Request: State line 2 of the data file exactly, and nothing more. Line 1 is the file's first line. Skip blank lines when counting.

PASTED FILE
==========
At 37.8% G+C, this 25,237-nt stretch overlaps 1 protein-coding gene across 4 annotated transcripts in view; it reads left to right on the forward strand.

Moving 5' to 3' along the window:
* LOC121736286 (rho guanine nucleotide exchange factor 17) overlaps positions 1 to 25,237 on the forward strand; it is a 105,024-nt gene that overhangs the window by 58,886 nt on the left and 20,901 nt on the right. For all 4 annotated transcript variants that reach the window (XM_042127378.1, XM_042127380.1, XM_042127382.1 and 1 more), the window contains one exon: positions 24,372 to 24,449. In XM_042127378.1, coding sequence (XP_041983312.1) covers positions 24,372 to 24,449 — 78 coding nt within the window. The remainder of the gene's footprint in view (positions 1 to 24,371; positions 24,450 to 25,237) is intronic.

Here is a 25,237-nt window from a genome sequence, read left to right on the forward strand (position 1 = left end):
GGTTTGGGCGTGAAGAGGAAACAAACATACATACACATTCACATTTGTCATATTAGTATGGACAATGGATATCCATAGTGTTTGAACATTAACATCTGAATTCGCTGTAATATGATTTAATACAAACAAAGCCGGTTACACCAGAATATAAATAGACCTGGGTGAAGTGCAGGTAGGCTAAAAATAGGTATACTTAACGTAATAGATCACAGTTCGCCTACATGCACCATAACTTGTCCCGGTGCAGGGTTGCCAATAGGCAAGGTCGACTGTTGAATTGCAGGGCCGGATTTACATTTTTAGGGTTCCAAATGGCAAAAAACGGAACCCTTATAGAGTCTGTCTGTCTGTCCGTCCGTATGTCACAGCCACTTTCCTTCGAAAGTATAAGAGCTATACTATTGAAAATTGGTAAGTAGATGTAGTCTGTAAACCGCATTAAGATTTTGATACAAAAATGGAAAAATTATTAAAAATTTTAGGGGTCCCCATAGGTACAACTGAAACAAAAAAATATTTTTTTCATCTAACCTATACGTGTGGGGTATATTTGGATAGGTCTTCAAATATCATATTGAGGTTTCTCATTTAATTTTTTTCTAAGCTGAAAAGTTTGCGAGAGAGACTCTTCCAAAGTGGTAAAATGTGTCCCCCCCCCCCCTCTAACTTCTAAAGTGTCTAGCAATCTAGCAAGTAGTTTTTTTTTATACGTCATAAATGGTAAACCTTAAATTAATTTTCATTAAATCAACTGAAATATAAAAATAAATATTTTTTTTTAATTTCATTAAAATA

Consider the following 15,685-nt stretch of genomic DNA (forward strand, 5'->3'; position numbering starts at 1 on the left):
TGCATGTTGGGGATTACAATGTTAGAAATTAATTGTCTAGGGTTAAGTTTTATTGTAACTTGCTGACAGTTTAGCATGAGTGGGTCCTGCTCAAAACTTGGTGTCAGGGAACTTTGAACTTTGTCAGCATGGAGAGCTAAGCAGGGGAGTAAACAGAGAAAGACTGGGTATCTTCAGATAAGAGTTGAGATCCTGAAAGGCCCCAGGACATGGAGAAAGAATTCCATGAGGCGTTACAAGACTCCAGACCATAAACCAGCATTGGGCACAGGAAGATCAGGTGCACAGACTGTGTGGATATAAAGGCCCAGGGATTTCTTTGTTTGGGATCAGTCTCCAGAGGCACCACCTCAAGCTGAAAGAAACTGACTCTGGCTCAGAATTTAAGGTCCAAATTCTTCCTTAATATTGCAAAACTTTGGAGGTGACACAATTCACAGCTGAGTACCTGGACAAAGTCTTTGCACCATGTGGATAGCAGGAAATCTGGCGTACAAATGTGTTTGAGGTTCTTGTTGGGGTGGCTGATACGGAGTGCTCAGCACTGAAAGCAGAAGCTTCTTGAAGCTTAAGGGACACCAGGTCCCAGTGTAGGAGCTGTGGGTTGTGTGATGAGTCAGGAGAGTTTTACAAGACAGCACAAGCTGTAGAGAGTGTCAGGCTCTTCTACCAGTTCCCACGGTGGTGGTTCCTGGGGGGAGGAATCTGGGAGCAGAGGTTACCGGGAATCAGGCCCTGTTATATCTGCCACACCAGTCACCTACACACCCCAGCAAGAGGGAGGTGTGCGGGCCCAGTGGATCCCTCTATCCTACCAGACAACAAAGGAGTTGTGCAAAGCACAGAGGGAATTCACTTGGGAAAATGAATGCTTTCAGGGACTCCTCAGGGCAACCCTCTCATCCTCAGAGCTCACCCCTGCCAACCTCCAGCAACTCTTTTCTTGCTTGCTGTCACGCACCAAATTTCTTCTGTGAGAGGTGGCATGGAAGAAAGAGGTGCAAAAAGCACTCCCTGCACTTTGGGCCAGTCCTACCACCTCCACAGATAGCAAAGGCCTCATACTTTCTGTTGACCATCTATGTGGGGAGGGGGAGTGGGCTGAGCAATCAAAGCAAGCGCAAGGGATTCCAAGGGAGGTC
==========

Moving 5' to 3' along the window: